I have just removed the head on my 1979 Triumph Bonneville Special to replace the seals in the Push Rod Cover Tubes. I have read the many posts on this subject but was surprised at how tight the tubes were in the head. I expected the tubes to slide up the cylinder barrel but this was not the case. There is not enough clearance. I had to make a stepped plug to drive them out of the head. Getting to my question. Should I replace the "O" rings on the Tappet Guide Blocks. Are there any precautions to be taken when removing the Tappet Guide Blocks?
By all means you should replace the the frt tappet block oring, there is no oring in the rear one so leave that one alone. In changing the oring remove the sharpe edge at the barrel entry area if you don't the oring may get damaged. Clean the the area well around the block and the barrel were the block sits,place a little sealer at the very top of the block so when its set down its like a secondary seal. Lub the seal and block and install. Go to a oring seal store and match the lower white 1/8 sealing washer with black quad orings ,install the quad orings dry and replace the pushrod tube seals with viton seals use a little oring lub reinstall the head. Stay away from a lot of silicone sealers around the push rod tubes themselves ,the oil pressure is in the tappet block, have a look at the repair manual to confirm. Good luck Its a big job taking off the head and barrels but its the only way for success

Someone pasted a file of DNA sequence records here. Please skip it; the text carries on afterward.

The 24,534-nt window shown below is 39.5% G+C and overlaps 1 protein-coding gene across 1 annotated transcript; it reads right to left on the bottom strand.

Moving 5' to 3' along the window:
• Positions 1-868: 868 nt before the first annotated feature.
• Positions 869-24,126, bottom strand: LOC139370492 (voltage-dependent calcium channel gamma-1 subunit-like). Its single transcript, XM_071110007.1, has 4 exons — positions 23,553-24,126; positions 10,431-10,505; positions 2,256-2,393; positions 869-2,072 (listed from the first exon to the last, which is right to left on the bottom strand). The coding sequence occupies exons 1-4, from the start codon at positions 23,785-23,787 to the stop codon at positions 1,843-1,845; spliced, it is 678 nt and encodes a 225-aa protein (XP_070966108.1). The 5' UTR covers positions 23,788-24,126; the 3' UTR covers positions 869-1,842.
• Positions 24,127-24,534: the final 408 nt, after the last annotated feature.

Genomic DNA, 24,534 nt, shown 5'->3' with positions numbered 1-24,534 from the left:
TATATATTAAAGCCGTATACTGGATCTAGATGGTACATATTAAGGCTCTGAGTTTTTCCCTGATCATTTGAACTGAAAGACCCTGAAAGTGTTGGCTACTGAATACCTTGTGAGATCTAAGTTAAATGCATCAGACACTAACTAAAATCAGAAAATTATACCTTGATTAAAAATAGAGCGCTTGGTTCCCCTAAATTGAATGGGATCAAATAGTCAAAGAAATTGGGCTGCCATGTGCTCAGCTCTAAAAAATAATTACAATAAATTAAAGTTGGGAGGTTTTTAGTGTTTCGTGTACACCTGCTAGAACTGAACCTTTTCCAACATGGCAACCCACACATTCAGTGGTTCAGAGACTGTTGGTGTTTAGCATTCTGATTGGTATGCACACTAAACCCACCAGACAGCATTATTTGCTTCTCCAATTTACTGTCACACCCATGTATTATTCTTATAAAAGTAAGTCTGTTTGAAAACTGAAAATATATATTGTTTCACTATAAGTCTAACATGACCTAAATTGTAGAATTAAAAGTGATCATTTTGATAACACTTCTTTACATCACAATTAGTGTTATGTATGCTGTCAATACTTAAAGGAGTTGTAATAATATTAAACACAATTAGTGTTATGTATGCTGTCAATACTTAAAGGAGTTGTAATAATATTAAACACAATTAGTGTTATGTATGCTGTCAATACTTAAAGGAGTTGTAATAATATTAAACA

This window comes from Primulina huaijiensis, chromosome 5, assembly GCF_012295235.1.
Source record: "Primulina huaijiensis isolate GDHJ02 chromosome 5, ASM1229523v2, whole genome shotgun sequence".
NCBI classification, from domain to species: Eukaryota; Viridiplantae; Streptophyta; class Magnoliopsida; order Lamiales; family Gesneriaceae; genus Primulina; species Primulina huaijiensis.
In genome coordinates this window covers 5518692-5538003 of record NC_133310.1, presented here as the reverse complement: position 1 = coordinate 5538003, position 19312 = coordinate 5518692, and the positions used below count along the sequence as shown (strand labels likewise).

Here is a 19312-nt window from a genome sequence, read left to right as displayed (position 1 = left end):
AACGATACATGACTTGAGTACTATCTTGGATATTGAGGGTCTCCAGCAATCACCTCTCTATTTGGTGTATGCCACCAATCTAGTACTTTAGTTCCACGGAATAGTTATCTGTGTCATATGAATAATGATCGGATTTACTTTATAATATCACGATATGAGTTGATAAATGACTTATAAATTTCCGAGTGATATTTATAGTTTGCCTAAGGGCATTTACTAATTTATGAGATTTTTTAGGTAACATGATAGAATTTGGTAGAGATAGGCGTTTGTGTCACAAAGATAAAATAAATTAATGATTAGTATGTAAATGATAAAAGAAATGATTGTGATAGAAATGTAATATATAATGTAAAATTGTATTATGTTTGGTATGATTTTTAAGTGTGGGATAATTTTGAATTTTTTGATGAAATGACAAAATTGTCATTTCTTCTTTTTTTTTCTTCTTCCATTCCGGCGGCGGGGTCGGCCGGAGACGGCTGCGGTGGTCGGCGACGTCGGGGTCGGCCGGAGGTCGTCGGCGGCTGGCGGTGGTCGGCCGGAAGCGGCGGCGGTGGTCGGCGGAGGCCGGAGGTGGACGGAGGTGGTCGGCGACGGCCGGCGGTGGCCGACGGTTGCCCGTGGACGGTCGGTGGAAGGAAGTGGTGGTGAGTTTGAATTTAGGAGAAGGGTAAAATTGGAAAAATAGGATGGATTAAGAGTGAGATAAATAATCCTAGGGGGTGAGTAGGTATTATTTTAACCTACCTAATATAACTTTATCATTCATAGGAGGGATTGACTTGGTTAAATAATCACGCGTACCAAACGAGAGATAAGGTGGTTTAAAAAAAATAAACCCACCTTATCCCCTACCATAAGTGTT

Originally posted by Jim H: By all means you should replace the front tappet block o-ring...
You may be forking with stuff that's about to bite your arse. Although the design is very simple, that does not mean it's easy to do, quickly implemented, or inexpensive. Please read all you can before going any further. And buy at least 2 workshop manuals since no one manual gives even 50% of what you'll need to know.
Jim H has the correct answer. 90% of what people call "PRT oil leaks" are actually coming from the tappet blocks. And usually it's the exhaust tappet block, since it sees the same oil pressure as the rod bearings. However, Blapper is also correct, each tappet block has its own o-ring.
Removal and installation of the tappet blocks requires a special tool and lots of practice. I would therefore advise you to send your cylinder to an authorized Triumph repair depot for this work.
There are also many, many special pieces of knowledge concerning reassembly of the PRTs and their gasketry. Chief among these is the head gasket clearance which MUST be observed.
In the end, I bet you'll be kicking yourself for not simply pouring in more oil and looking the other way.
Originally posted by RF Whatley: However, Blapper is also correct, each tappet block has its own o-ring.
Not necessarily correct for 1980 according to the parts list?
As only one tappet block O-ring (70-7563) is specified for the 1980 models according to the 1980 parts list? Both tappet blocks (and push rod tube/seal assemblies) being new for that year, the new inlet tappet block being part number (71-7194) and the new exhaust tappet block (71-7195).
No tappet block O-rings are listed for 1981 but reappear for 1982 as "not illustrated" items?
Pressure-fed exhaust tappets ceased to be used from engine number EDA30000 (1982) as a result of that, the exhaust tappet block was replaced by a second inlet 71-7194 item, if the parts lists are to be believed?